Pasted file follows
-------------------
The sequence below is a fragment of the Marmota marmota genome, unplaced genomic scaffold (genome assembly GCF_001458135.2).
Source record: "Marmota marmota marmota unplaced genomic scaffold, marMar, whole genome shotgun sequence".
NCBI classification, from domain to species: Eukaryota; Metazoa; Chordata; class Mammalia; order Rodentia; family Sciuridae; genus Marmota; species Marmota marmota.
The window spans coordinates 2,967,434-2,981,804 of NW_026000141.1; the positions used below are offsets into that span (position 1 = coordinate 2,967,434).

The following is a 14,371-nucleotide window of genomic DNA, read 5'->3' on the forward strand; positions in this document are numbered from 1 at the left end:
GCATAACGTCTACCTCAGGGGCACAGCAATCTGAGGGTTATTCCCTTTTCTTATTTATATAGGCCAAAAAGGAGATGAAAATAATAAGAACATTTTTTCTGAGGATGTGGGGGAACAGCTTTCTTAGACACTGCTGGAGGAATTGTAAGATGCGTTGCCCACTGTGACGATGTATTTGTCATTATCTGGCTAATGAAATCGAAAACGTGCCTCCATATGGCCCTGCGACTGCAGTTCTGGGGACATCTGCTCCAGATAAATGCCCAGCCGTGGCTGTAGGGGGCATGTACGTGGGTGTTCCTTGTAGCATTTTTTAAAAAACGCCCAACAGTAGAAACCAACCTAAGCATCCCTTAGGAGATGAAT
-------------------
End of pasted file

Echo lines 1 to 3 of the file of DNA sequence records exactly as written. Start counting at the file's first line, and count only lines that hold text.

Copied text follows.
The sequence below is a fragment of the Marmota marmota genome, unplaced genomic scaffold (genome assembly GCF_001458135.2).
Source record: "Marmota marmota marmota unplaced genomic scaffold, marMar, whole genome shotgun sequence".
NCBI classification, from domain to species: Eukaryota; Metazoa; Chordata; class Mammalia; order Rodentia; family Sciuridae; genus Marmota; species Marmota marmota.